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The High Line

- Elise

My oldest brother Vincent had been away for over two years, so when he came back to visit for two weeks in August I was so excited. We planned a day together in New York City. Vincent and I wanted to go to a bunch of art galleries in Chelsea, but unfortunately, all the galleries were closed that day (note to self: check the schedule next time!). But this didn’t faze us. We were determined to have a great day in New York together.

As we were walking around, my brother stopped to look at this tressel-like structure about twenty feet above us running parallel to the street. He told me that it was called the High Line. It had been used as a train track way back when, but it was closed years ago. He then told me that it was mildly illegal to go up there, but that it’s supposedly really cool. Feeling rebellious, we agreed that one day in the future we’d try to get up there to see what it was all about. We then walked another block….and saw a flight of stairs going up and a sign that read, “Welcome to the High Line!” (or something along those lines…no pun intended). Bewildered and confused, we asked a friendly tour guide what this was all about. She told us that the High Line was refurbished into a park this past June (which is why my brother hadn’t known about it; he was away). We were so excited to see it that we took the stairs two-by-two.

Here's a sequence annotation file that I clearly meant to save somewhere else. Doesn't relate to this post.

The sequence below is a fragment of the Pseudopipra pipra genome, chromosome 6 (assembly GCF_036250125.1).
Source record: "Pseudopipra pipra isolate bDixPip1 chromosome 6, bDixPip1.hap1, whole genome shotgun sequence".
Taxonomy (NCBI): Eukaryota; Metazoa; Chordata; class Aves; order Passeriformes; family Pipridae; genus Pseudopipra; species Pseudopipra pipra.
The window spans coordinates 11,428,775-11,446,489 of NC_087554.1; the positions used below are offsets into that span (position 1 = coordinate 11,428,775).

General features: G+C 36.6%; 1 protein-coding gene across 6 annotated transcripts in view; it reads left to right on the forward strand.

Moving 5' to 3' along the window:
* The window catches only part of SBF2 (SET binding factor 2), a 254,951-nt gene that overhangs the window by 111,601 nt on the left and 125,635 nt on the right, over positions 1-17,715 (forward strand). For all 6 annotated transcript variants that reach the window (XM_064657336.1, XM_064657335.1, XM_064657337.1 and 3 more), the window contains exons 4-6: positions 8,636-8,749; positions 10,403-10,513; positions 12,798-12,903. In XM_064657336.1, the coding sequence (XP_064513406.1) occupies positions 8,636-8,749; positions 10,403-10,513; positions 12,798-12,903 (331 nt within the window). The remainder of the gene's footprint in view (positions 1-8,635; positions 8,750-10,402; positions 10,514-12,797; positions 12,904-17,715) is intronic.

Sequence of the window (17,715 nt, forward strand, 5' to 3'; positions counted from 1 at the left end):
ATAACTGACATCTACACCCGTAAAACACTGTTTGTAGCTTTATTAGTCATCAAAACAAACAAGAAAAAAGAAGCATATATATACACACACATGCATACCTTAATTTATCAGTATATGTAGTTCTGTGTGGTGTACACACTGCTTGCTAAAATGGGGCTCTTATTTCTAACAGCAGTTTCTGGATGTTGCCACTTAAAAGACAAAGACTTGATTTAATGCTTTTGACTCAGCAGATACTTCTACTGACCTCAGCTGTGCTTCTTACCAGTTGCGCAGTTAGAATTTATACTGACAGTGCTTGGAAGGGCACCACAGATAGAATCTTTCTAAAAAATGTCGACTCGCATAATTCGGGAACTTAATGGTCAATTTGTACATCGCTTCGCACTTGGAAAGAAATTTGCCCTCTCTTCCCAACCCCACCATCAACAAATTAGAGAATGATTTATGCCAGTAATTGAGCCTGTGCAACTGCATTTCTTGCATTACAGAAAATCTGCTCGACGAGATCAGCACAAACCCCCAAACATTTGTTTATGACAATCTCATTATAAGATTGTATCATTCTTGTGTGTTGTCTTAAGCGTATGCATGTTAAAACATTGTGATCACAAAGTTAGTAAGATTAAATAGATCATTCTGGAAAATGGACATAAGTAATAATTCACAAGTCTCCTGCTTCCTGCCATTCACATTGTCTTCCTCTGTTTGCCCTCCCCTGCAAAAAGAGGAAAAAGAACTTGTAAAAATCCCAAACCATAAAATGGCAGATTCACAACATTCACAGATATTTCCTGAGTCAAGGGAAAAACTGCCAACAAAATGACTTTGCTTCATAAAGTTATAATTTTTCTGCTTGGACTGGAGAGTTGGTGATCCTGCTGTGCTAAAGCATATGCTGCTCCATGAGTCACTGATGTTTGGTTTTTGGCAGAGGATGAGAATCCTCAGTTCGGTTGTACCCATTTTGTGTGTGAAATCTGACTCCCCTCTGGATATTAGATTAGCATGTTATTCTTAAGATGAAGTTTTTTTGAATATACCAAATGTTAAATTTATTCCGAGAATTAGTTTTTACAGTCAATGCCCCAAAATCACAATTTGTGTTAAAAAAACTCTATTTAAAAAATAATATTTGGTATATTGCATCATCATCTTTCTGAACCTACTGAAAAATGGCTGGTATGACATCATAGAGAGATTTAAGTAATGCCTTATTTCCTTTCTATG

At the top, we were surrounded by wild flowers and beautiful views. The old tracks were still there, too. The High Line is basically a walkway running along the street, elevated a few stories up. It had a really cool atmosphere; painters were capturing the views with their brushes, children were laughing and playing, readers were relaxing on lounge chairs.

The High Line is really different and definitely worth checking out. The area alone is charming and interesting. It is located on Manhattan’s West Side. It runs from Gansevoort Street in the Meatpacking District to 34th Street, between 10th & 11th Avenues. Section 1 of the High Line, which opened to the public on June 9, 2009, runs from Gansevoort Street to 20th Street. For more information, visit




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